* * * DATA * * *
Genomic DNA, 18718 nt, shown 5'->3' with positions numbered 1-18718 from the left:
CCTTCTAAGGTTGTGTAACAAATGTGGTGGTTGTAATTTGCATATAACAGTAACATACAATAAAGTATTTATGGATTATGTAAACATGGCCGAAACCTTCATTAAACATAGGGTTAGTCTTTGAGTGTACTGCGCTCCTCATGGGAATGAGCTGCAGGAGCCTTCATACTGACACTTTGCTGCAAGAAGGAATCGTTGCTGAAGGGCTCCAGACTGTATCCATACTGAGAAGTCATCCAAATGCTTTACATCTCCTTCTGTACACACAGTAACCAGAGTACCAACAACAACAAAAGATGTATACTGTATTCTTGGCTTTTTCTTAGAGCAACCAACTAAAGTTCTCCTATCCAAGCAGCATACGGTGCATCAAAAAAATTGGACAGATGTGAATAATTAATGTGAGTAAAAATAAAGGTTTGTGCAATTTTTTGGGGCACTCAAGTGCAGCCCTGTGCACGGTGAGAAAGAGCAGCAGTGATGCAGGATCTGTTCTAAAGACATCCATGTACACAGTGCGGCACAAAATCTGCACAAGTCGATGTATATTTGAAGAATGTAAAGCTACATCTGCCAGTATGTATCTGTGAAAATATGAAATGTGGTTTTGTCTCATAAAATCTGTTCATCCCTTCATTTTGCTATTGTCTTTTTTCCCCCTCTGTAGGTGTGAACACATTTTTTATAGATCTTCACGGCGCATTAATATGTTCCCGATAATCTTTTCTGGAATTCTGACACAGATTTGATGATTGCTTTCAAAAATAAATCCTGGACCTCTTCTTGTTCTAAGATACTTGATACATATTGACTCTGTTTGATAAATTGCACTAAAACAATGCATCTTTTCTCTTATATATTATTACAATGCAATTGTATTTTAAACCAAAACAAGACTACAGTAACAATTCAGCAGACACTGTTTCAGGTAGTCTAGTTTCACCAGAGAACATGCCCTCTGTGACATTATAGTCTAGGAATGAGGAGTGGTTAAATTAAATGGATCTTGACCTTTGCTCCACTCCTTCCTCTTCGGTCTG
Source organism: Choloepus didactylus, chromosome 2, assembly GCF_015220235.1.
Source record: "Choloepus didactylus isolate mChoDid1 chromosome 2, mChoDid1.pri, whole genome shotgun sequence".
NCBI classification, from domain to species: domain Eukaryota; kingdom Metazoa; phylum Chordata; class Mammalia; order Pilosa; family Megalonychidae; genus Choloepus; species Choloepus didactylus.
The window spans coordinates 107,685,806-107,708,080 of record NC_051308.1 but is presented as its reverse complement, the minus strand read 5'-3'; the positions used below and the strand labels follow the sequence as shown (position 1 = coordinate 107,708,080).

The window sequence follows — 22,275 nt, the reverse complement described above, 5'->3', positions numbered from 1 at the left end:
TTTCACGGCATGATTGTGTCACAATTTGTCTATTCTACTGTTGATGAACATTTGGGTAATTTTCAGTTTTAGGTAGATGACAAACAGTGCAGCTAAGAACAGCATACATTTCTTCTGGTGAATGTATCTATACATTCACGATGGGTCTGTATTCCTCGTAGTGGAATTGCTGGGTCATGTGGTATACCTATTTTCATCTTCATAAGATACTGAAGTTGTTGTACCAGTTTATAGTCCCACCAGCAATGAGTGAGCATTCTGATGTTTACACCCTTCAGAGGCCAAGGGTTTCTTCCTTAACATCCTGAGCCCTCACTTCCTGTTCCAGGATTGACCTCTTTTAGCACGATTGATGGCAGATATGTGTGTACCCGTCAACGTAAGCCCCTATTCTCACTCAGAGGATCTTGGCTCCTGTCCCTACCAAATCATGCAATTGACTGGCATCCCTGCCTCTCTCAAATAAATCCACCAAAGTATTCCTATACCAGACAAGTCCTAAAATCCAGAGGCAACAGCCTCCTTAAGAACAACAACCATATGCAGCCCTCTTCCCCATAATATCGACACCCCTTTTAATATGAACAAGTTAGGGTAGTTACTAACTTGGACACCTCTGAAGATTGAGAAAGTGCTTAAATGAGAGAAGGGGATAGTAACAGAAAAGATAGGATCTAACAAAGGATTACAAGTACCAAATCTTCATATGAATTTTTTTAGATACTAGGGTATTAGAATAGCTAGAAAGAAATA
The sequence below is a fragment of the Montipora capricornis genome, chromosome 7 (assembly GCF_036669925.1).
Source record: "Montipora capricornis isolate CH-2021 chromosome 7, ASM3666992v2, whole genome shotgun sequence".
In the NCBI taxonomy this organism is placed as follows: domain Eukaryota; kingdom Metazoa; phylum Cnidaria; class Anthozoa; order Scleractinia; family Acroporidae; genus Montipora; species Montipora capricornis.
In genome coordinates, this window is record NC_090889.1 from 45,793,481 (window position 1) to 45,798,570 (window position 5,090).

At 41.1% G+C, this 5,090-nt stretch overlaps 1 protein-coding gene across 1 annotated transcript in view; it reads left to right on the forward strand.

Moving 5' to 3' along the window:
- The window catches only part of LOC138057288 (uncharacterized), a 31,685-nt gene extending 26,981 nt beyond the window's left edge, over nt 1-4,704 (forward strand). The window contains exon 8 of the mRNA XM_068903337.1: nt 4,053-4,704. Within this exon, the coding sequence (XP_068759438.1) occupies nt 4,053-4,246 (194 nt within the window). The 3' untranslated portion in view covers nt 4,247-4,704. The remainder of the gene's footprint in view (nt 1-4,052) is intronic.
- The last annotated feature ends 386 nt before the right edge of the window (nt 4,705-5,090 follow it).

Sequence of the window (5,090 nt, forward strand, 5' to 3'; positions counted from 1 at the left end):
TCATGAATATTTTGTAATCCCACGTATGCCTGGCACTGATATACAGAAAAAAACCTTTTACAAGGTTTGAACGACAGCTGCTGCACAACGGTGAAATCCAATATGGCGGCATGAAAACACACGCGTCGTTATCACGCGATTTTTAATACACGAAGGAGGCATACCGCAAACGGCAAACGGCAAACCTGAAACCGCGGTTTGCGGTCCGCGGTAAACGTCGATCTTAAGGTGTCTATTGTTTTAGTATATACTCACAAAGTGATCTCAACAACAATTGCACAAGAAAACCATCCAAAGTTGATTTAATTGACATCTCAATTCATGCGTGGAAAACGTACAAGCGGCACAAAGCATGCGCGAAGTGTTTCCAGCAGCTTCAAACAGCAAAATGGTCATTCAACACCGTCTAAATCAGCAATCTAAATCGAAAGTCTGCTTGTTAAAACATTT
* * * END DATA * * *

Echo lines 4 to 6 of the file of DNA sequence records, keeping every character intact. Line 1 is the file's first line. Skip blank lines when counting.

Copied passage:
Source record: "Choloepus didactylus isolate mChoDid1 chromosome 2, mChoDid1.pri, whole genome shotgun sequence".
NCBI classification, from domain to species: domain Eukaryota; kingdom Metazoa; phylum Chordata; class Mammalia; order Pilosa; family Megalonychidae; genus Choloepus; species Choloepus didactylus.
The window spans coordinates 107,685,806-107,708,080 of record NC_051308.1 but is presented as its reverse complement, the minus strand read 5'-3'; the positions used below and the strand labels follow the sequence as shown (position 1 = coordinate 107,708,080).